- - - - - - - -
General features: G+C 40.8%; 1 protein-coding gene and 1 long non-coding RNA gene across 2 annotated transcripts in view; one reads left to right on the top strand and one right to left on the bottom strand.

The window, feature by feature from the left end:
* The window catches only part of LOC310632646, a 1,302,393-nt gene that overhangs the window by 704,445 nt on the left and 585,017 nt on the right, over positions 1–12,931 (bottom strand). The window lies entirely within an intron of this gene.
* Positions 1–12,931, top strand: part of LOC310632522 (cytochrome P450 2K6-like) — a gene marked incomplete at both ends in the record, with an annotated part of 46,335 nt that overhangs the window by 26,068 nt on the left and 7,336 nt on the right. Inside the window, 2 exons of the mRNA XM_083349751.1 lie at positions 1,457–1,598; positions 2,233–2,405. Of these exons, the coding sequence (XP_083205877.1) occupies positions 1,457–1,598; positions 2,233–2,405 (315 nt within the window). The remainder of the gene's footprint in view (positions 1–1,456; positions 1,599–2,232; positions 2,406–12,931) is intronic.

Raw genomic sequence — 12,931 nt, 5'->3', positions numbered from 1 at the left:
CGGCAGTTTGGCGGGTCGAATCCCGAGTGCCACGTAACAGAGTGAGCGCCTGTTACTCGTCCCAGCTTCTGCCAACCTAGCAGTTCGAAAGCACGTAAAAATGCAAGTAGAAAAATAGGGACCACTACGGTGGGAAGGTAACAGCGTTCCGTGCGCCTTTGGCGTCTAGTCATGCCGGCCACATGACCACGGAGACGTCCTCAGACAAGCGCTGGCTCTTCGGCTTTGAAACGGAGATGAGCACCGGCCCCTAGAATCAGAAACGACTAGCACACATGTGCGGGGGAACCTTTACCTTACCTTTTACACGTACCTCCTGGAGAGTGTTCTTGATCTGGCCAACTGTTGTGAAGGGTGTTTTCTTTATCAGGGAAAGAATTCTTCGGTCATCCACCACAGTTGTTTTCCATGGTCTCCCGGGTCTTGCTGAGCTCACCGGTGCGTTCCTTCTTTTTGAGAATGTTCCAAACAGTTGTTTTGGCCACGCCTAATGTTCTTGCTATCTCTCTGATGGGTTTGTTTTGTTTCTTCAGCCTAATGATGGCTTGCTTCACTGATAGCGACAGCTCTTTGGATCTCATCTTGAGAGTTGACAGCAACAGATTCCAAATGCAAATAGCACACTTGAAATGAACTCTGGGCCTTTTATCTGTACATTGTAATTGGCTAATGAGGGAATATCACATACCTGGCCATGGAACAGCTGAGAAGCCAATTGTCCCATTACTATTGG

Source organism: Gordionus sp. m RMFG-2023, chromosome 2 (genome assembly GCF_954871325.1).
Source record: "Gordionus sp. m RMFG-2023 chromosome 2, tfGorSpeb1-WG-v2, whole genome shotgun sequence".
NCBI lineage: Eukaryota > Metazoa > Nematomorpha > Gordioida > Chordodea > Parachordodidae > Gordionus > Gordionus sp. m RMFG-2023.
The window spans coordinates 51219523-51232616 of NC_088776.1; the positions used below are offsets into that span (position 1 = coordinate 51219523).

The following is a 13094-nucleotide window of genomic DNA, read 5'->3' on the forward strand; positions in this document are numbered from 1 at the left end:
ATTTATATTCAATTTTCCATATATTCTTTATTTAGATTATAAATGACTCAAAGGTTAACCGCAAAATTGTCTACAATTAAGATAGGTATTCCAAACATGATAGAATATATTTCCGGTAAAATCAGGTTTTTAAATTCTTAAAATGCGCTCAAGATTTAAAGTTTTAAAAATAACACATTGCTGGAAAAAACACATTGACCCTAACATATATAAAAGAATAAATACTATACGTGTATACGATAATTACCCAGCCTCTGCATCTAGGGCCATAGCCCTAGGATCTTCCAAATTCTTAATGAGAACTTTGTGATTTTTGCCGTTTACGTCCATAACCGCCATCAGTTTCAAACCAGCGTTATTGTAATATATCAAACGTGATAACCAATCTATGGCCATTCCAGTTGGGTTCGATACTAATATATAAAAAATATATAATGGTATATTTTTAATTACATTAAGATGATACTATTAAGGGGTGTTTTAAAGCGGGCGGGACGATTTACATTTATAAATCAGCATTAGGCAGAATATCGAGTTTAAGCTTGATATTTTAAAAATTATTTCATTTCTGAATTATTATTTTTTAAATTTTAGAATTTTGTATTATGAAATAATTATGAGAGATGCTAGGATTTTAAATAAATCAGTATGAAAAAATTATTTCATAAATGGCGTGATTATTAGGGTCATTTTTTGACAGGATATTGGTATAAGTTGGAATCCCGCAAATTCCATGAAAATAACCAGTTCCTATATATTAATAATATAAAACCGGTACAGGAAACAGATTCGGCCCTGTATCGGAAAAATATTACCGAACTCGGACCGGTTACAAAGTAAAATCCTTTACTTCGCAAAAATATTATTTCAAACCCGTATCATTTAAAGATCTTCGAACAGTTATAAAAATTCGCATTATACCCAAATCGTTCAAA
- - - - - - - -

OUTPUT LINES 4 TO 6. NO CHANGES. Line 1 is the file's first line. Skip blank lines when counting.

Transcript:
* Positions 1–12,931, top strand: part of LOC310632522 (cytochrome P450 2K6-like) — a gene marked incomplete at both ends in the record, with an annotated part of 46,335 nt that overhangs the window by 26,068 nt on the left and 7,336 nt on the right. Inside the window, 2 exons of the mRNA XM_083349751.1 lie at positions 1,457–1,598; positions 2,233–2,405. Of these exons, the coding sequence (XP_083205877.1) occupies positions 1,457–1,598; positions 2,233–2,405 (315 nt within the window). The remainder of the gene's footprint in view (positions 1–1,456; positions 1,599–2,232; positions 2,406–12,931) is intronic.

Raw genomic sequence — 12,931 nt, 5'->3', positions numbered from 1 at the left:
CGGCAGTTTGGCGGGTCGAATCCCGAGTGCCACGTAACAGAGTGAGCGCCTGTTACTCGTCCCAGCTTCTGCCAACCTAGCAGTTCGAAAGCACGTAAAAATGCAAGTAGAAAAATAGGGACCACTACGGTGGGAAGGTAACAGCGTTCCGTGCGCCTTTGGCGTCTAGTCATGCCGGCCACATGACCACGGAGACGTCCTCAGACAAGCGCTGGCTCTTCGGCTTTGAAACGGAGATGAGCACCGGCCCCTAGAATCAGAAACGACTAGCACACATGTGCGGGGGAACCTTTACCTTACCTTTTACACGTACCTCCTGGAGAGTGTTCTTGATCTGGCCAACTGTTGTGAAGGGTGTTTTCTTTATCAGGGAAAGAATTCTTCGGTCATCCACCACAGTTGTTTTCCATGGTCTCCCGGGTCTTGCTGAGCTCACCGGTGCGTTCCTTCTTTTTGAGAATGTTCCAAACAGTTGTTTTGGCCACGCCTAATGTTCTTGCTATCTCTCTGATGGGTTTGTTTTGTTTCTTCAGCCTAATGATGGCTTGCTTCACTGATAGCGACAGCTCTTTGGATCTCATCTTGAGAGTTGACAGCAACAGATTCCAAATGCAAATAGCACACTTGAAATGAACTCTGGGCCTTTTATCTGTACATTGTAATTGGCTAATGAGGGAATATCACATACCTGGCCATGGAACAGCTGAGAAGCCAATTGTCCCATTACTATTGG